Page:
Any celebration of 100 years of Indian cinema is incomplete without documentary films. Though many have been screened at the Centenary Film Festival, drawing an interested audience, their presence has largely been eclipsed by feature films.
“Unfortunately, though cinema began
with documentaries, fiction does a lot better. People want to escape reality, rather than be confronted with it,” said Rajiv Mehrotra, a documentary filmmaker and director, Public Service Broadcasting Trust (PSBT).
For a documentary maker, however, drawing an audience is not the biggest hurdle — arranging funds is. PSBT is one of the few organisations in India which fund independent documentaries. In the future, will we see private production houses backing these hard-hitting films?
“Unlikely,” said veteran filmmaker Mike Pandey. “Corporates might give money via CSR, but only to their own NGOs or films which serve their own causes.” Mehrotra echoes this view. “Most documentaries are anti-establishment, anti-status quo. What corporation will back films which are critical of the culture of consumerism?” he asked.
Documentaries tackle issues which are contentious, uncomfortable or under-represented. This year’s list of National Award winners are an example of the variety of stories, treatment and even languages on offer. Of the two films on Kashmir, non-feature film winner Shepherds of Paradise is on the lives of the nomadic Gujjar-Bakerwal shepherds, while Inshallah, Kashmir explores the effect of militancy on ordinary people.
But no matter how engaging or diverse documentaries are, is the public willing to pay to watch them? “I think they might. In the early 1990s, we organised ticketed screenings of documentary films at Pragati Maidan’s Shakuntalam theatre. They ran to packed houses,” said filmmaker Pankaj Butalia, who has made films such as Moksha. But Mehrotra disagrees. “People pay not just for content, but for a cinematic experience. A documentary doesn’t fit that experience,” he argued.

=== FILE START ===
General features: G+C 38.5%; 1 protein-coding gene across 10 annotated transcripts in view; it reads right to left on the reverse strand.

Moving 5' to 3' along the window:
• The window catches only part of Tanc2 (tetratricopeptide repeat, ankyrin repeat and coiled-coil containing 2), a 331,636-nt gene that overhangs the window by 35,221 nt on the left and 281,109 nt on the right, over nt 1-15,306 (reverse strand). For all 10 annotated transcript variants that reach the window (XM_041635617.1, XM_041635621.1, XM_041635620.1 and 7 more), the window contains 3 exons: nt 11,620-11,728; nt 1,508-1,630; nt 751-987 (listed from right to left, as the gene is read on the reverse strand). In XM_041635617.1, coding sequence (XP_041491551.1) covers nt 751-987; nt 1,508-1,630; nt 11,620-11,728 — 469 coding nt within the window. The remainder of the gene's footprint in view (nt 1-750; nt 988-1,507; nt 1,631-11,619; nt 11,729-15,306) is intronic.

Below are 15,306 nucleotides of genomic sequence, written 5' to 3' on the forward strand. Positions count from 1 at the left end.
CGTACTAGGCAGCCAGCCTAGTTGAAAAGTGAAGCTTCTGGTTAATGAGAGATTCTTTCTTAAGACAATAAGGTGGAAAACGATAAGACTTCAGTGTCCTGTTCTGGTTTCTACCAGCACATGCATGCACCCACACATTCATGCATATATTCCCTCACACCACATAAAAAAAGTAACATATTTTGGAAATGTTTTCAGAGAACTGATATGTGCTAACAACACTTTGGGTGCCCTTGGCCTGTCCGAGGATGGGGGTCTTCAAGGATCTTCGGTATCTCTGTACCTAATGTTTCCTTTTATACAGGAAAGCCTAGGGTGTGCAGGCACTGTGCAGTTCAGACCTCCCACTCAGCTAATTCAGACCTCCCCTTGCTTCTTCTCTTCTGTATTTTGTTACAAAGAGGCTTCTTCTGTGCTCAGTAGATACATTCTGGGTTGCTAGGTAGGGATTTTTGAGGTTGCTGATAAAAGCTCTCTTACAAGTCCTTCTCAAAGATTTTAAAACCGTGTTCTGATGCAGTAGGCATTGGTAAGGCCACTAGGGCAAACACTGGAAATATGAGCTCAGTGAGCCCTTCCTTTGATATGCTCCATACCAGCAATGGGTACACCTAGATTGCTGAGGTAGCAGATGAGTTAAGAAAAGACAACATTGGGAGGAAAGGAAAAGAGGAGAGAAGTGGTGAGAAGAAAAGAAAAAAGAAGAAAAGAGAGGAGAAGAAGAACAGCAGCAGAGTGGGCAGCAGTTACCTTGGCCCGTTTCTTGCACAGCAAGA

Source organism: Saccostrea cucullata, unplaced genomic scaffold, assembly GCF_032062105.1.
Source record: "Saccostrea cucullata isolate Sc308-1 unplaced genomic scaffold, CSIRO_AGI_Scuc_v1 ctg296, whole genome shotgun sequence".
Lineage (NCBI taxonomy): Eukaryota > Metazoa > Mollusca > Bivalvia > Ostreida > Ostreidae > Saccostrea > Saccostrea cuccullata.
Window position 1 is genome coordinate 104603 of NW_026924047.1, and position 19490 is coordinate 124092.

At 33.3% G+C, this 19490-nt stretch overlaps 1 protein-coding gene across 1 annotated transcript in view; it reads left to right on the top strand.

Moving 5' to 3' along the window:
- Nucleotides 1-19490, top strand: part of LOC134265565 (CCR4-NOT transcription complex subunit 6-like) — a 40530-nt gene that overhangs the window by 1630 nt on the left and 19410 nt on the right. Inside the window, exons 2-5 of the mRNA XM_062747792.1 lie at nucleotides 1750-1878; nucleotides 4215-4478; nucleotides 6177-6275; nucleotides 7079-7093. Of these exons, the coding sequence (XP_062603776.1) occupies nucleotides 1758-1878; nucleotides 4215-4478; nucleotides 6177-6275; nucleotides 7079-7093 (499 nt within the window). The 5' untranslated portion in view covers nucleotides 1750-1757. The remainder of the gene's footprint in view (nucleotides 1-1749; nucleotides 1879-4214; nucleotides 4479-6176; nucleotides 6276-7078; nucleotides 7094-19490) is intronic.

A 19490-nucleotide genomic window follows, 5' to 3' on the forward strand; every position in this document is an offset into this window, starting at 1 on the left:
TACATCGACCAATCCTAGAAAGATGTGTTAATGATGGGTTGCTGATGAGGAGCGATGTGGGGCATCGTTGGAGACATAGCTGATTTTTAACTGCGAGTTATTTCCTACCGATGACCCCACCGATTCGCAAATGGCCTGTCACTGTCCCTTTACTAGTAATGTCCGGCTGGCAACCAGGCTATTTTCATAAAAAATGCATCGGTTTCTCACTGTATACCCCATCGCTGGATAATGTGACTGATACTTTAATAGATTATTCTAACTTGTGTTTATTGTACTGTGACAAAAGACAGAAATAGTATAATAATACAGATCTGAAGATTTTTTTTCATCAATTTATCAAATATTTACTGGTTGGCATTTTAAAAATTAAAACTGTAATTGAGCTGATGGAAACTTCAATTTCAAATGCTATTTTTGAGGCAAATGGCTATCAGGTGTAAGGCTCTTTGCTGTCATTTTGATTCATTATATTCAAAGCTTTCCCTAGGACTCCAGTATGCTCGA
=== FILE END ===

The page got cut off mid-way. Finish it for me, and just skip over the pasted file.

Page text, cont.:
Globally, documentary films such as Michael Moore’s Fahrenheit 9/11 have shown that non-feature films can pull in the crowds. Indian documentaries, too, are upping the ante, improving production values, exploring tricky subjects in unorthodox ways — it’s an exciting time. “People are making films on subjects they feel strongly about as opposed to what they think they should feel strongly about,” said Mehrotra.
What’s to celebrate?
Shonali Bose, director of critically acclaimed films such as Amu and Margarita with a Straw is upset with the way things work in the industry. “We are celebrating 100 years of cinema but there is just not enough funding for independent filmmakers. Only a few gutsy filmmakers such as Anurag Kashyap (who co-produced Chittagong with her) are willing to give a platform to talented people. We should have a Prithvi Theatre kind of model for smaller films, where they can be screened and shown to the public,” she says.
As told to Parul K. Tewari